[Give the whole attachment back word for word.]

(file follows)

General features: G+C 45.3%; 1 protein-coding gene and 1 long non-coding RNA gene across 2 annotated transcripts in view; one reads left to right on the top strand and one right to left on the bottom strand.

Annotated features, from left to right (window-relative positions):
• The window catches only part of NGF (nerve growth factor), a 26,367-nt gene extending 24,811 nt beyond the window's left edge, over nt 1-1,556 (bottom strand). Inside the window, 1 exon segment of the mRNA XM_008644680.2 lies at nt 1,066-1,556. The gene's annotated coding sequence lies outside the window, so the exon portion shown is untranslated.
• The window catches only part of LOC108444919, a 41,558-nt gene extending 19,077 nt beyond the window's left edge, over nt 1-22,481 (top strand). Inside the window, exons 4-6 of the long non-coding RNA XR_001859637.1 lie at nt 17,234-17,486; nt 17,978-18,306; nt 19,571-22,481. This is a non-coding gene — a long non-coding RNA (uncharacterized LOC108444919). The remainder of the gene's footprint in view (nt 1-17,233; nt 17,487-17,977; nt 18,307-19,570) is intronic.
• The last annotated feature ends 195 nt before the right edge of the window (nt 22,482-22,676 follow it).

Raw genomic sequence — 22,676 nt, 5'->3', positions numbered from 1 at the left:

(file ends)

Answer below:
General features: G+C 45.3%; 1 protein-coding gene and 1 long non-coding RNA gene across 2 annotated transcripts in view; one reads left to right on the top strand and one right to left on the bottom strand.

Annotated features, from left to right (window-relative positions):
• The window catches only part of NGF (nerve growth factor), a 26,367-nt gene extending 24,811 nt beyond the window's left edge, over nt 1-1,556 (bottom strand). Inside the window, 1 exon segment of the mRNA XM_008644680.2 lies at nt 1,066-1,556. The gene's annotated coding sequence lies outside the window, so the exon portion shown is untranslated.
• The window catches only part of LOC108444919, a 41,558-nt gene extending 19,077 nt beyond the window's left edge, over nt 1-22,481 (top strand). Inside the window, exons 4-6 of the long non-coding RNA XR_001859637.1 lie at nt 17,234-17,486; nt 17,978-18,306; nt 19,571-22,481. This is a non-coding gene — a long non-coding RNA (uncharacterized LOC108444919). The remainder of the gene's footprint in view (nt 1-17,233; nt 17,487-17,977; nt 18,307-19,570) is intronic.
• The last annotated feature ends 195 nt before the right edge of the window (nt 22,482-22,676 follow it).

Raw genomic sequence — 22,676 nt, 5'->3', positions numbered from 1 at the left: